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Rosemary Mayer (1943–2014)

Artist Rosemary Mayer has passed away. An active participant in the New York art scene in the 1970s, Mayer made large-scale sculptures, many primarily fabric, that often explored post-Minimalist and feminist concerns. She collaborated with poet Bernadette Mayer (her sister) and artist Vito Acconci, her husband at the time, to produce 0 to 9, a mimeographed, experimental publication that collected contributions from poets and conceptual artists. As one of the pioneers of early feminist arts movements, Mayer—along with artist Adrian Piper and several others—founded a women artists’ group; she was later a founding member of A. I. R. Gallery. Her work has appeared Franklin Furnace, the New York Cultural Center, the Whitney Museum downtown, and MoMA P.S. 1.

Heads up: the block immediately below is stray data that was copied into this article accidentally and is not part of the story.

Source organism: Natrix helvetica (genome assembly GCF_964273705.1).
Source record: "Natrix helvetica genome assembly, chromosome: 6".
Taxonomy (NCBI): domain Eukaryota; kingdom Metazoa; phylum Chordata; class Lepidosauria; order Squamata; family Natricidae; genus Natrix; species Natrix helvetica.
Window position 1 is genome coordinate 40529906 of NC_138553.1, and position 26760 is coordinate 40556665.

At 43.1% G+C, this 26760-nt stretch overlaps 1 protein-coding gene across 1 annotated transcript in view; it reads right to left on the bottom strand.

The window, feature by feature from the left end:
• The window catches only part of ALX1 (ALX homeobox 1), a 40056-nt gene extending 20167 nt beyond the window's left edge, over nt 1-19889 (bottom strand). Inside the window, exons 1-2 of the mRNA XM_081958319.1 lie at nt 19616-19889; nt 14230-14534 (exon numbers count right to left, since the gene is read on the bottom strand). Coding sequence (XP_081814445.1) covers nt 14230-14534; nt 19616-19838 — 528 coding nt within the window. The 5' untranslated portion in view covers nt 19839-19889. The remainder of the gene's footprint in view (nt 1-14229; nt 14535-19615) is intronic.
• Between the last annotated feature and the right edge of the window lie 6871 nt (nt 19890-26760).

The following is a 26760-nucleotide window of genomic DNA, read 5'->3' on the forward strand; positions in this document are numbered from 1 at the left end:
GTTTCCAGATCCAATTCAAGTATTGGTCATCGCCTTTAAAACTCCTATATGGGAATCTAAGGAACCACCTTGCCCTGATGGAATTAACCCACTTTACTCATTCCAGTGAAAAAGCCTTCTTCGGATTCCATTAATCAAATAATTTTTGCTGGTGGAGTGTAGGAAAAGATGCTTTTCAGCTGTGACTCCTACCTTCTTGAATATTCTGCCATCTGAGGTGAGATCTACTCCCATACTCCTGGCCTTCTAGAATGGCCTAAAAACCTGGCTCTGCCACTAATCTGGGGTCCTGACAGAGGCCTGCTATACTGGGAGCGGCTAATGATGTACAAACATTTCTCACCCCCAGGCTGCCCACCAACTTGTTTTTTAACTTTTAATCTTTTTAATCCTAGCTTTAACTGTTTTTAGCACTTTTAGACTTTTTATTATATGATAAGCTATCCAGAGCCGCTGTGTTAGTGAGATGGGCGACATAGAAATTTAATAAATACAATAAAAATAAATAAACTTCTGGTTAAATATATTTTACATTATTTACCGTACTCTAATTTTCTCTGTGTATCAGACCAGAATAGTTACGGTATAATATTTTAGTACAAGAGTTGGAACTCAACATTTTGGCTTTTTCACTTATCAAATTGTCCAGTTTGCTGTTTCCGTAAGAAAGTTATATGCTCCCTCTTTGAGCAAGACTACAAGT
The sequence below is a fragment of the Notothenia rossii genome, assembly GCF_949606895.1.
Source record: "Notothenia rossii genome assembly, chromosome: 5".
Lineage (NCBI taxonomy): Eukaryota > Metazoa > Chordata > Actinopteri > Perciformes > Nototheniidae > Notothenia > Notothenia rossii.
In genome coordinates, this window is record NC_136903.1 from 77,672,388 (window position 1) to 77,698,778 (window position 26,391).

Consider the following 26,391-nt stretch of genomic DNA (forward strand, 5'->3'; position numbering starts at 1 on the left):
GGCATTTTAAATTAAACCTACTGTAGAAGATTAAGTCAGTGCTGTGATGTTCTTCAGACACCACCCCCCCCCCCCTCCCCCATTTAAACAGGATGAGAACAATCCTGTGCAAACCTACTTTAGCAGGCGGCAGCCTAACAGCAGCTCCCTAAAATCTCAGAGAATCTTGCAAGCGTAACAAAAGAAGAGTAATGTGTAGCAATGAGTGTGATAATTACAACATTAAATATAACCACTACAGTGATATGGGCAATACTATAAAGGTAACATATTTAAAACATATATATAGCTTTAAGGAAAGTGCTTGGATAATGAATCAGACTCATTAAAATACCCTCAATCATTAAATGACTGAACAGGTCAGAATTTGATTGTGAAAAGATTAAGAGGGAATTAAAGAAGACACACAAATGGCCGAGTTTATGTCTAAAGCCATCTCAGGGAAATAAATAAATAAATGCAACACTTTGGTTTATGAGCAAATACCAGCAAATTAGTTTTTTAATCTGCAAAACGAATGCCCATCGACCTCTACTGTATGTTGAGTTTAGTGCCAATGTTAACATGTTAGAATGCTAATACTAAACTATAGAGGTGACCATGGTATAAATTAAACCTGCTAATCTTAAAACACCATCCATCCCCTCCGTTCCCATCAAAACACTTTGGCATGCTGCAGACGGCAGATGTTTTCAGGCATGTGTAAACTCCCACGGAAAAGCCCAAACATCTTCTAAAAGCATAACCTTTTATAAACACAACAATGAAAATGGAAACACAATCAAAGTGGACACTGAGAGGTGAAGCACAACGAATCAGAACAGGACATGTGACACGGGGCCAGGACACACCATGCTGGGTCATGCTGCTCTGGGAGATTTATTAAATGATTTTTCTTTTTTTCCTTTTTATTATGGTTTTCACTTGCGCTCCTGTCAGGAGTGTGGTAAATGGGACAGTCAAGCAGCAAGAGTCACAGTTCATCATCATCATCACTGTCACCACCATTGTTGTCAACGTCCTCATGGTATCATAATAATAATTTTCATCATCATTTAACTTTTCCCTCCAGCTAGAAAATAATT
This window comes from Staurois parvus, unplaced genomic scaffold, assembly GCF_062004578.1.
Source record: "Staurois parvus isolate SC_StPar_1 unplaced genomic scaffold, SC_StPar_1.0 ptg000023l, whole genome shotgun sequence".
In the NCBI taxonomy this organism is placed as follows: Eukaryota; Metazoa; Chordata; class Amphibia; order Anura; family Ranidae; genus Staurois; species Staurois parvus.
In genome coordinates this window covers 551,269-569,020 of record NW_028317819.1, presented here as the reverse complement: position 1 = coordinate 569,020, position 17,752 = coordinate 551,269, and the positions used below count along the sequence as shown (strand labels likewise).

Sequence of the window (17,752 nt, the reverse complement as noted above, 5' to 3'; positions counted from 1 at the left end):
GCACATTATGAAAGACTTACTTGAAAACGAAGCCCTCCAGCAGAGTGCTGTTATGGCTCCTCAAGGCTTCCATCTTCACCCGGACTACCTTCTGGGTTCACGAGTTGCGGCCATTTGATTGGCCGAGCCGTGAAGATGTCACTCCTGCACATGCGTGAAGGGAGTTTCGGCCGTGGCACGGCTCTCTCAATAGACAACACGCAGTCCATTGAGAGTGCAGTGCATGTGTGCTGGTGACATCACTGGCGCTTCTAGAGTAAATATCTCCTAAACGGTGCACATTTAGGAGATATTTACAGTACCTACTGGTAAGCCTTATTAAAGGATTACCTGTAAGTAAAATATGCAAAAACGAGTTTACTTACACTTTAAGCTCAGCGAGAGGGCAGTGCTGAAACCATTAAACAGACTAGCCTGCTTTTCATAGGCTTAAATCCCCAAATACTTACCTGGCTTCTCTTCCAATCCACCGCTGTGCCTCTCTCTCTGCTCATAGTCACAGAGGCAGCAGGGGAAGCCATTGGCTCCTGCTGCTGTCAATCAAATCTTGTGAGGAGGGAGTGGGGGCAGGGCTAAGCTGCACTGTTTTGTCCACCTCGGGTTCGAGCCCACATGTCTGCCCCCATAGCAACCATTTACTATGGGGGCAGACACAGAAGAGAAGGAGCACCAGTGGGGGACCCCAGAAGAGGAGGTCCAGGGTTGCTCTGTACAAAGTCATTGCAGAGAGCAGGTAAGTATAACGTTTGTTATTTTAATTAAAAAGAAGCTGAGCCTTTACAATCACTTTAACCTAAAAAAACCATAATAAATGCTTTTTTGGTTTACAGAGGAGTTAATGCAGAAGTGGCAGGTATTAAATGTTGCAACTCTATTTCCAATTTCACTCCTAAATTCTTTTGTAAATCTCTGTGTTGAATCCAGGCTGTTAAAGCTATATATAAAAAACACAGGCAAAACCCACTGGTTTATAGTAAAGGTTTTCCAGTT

Mayer was a prolific writer (and translator) as well. In the late ‘70s, she translated the diaries of Pontormo, who she felt came from “a time after the clarity of the Renaissance” that shared some of the spirit of the post-Minimalist movement with which she identified. As a writer and critic, she contributed to Art in America, Arts Magazine, and Art-Rite: Surroundings, among other publications.

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